Ultimately, you're whining like a little bitch because a national institution is asking - ASKING - you AND EVERYONE ELSE IN THE COUNTRY WHO USES IT to contribute directly to its upkeep with a very small amount of money in return for the gigantic array of services it provides. You're a pathetic, selfish bitch who'd rather have a substandard media (which would be much more likely than the BBC to be in the pocket of business and government: cf the American media) than be asked to do your share.

You'd still be paying for it of course. Just not directly. Which makes all the difference because you can convince yourself you're making a "free choice", even though that's basically meaningless in this context. At least you don't have to pretend like you're living in a society, that's the main thing.

Applemask said...

"ITV is bankrupt, five is sold from pillar to post, C4 is now begging to be given some license fee to survive, excellent, now we're gonna pay for two broadcasters. This is the real-world excoriating effect of a massive predatory anti-competitve monopolistic black-hole sitting at the heart of UK media."

No, it isn't. You know it isn't. It's the real-world effect of the free market as king. ITV is bankrupt because it was privatised, deregulated, homogenised and ultimately thrown to the lions. You know this. You know it.

Mark X said...

Fourteen comments? What the bloody hell?

Anyway, I'd planned to go into some detail here, but I've spent so long going on about how good Land Girls is (well, and trying to find the names of some well-regarded 1970s children's drama scriptwriters from TV Cream) it's a bit late. I vow to keep things civil.

So, John Etc, thanks for all the commendably verbose, if sadly wrong, comments. As Anonymous helpfully pointed out, much of the argument over the licence fee has now been rendered obsolete by scientific progress. If you don't want to pay for the BBC, but want to watch output from ITV, Channel Four and Five, you can do so utterly legally. A PC connected to a moderately sized monitor is a perfectly acceptable way to watch your TV programmes and DVDs, and if that doesn't provide a workable solution for family viewing, you can buy LCD and plasma TV sets that come without tuners. As such, you don't need a TV licence for them - they aren't as easy to find as 'regular' television sets, but that's the invisible hand of free-market capitalism for you.

I do hope you're not going to pay devil's advocate here and whinny about how the impoverished can't be expected to afford broadband. It's television, after all, which is a luxury. A luxury enjoyed by the vastest of proportions, but a luxury nonetheless. If the BBC sent out stormtroopers kicking in the doors of hospices demanding £139.50 per annum for the right to own a dialysis machine, I promise you, this blog would probably complain as bitterly as the next Internet Berk, but they aren't. No-one complains about having to pay car tax which the government will spend on roads they personally aren't even going to drive on, after all (well, no-one does on here, anyway), the same applies with TV. Can't afford a telly? Boo-hoo. Read a book.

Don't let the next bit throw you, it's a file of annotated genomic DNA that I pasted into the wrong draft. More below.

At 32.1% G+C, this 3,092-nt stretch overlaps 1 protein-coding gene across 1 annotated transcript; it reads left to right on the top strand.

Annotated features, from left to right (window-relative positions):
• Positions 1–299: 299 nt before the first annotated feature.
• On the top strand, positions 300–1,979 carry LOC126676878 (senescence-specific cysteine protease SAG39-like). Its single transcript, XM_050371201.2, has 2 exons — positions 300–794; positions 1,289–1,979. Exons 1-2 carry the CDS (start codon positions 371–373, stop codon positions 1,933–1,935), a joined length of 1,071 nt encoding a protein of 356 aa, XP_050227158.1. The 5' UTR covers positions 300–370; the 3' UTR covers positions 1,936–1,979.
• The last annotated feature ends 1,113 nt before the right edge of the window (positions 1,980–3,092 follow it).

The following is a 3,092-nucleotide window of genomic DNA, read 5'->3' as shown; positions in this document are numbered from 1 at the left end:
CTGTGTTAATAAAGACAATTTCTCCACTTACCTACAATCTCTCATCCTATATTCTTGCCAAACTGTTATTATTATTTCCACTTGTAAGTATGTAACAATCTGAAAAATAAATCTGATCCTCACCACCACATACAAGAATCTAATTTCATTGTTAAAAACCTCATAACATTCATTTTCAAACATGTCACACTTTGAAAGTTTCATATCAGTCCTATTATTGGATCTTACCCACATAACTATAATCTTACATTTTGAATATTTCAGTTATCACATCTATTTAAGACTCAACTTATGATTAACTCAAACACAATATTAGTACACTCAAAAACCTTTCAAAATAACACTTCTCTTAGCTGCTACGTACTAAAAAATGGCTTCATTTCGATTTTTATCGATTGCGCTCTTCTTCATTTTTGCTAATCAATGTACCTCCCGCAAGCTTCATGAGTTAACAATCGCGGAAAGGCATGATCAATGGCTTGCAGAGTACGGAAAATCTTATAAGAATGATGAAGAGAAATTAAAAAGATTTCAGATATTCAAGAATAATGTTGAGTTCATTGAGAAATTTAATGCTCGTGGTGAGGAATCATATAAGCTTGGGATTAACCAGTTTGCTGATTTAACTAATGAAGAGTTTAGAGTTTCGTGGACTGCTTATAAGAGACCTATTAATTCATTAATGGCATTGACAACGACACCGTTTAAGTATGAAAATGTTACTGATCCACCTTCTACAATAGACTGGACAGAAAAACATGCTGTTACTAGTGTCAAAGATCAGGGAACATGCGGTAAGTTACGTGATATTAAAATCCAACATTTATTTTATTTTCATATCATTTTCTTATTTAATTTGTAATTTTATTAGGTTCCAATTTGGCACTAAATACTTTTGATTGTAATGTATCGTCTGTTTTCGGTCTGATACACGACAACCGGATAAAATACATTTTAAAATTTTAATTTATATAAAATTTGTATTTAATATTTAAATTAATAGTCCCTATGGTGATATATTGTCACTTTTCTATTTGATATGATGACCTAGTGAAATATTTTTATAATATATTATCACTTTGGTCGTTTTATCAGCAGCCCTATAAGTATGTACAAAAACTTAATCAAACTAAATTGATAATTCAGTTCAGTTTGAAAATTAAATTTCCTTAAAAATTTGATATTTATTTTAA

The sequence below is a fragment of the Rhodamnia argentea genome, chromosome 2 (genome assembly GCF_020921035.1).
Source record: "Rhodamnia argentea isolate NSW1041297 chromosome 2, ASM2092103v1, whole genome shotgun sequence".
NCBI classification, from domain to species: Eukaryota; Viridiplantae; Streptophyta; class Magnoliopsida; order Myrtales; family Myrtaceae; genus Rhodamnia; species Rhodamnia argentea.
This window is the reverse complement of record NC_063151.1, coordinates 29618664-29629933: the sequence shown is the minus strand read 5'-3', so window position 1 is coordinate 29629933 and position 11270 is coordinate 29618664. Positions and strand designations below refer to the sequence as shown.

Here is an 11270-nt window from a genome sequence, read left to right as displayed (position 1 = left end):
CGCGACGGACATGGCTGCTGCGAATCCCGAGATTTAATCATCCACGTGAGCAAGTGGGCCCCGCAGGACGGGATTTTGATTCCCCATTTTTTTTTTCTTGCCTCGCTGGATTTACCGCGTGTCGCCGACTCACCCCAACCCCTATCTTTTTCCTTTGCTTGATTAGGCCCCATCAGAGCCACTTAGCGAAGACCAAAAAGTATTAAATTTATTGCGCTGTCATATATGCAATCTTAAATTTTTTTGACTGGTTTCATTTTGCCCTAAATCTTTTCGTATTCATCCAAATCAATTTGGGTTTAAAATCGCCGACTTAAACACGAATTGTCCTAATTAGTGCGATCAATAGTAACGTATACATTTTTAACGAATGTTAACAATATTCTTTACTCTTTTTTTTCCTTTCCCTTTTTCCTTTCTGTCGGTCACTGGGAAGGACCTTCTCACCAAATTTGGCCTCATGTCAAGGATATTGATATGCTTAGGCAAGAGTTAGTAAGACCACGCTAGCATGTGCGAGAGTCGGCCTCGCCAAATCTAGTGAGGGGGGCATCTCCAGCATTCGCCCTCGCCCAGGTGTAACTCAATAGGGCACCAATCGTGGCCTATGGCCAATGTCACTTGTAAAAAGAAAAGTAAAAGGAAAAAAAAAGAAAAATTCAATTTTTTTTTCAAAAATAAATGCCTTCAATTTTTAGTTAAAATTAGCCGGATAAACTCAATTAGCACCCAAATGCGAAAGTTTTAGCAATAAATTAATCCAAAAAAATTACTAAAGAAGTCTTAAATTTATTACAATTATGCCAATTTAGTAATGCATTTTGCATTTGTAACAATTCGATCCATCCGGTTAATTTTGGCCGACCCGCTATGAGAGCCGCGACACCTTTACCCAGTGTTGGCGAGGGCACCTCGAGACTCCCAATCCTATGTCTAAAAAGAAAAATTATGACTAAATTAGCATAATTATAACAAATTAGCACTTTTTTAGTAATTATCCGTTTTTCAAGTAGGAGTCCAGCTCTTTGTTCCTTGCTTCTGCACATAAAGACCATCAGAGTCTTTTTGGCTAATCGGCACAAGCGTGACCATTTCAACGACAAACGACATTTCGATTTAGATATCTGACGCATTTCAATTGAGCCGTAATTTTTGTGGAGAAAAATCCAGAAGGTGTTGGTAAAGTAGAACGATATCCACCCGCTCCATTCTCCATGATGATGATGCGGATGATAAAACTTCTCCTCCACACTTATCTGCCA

Next argument? Why can't the BBC (or similar broadcaster) become publicly owned and use the HBO model? After all, US television is the Best In The World, and so on? There are plenty of reasons why the US TV market is hugely different to ours. Due to the bias towards local output throughout the day (meaning until 7pm, most shows are either local news or syndicated fare), the main networks concentrate all of their efforts into filling the peak hours. That's good news for us foreign types, as we get to enjoy their best shows, but take a look at any US TV listings website (or live via TVUPlayer). It's not very impressive. "12pm-3pm Local Programming. 3pm-6pm America's Verbiest Nouns (rpt). 7pm News." And that's with up to 300million pairs of eyeballs to be advertised at.

Where HBO (and Showtime, FX, and the others) are able to step in is to take the risks the big networks can't. On NBC, Fox or ABC, you literally can't say shit. That inspires enough people for it to be profitable towards the subscription channels, but there are two reasons why that can't really work here. Firstly (and most obviously), the 240 million people America have got that we haven't. Secondly, 'normal' television isn't as sedate (and I know 'sedate' isn't the right word for a medium that spawned '24', but you know what I mean) over here. E4 was originally envisioned as a HBO for the UK market, but was (as we all know) changed to being part of the Sky Family Pack at first, and free-to-view later on. After all, in the USA, programmes such as Our Friends In The North, GBH, The Cops or Cracker would have had to be (at least partly) sanitised before going to air on a US network (actually, the latter actually was). Over here, while there might arguably be another level of visceral programming could move to, there certainly wouldn't be a worthwhile audience for it.

There are further things I'd wanted to mention, but it's 2am. I may add to my non-proof-read meanderings (or I might just try and move on with my life).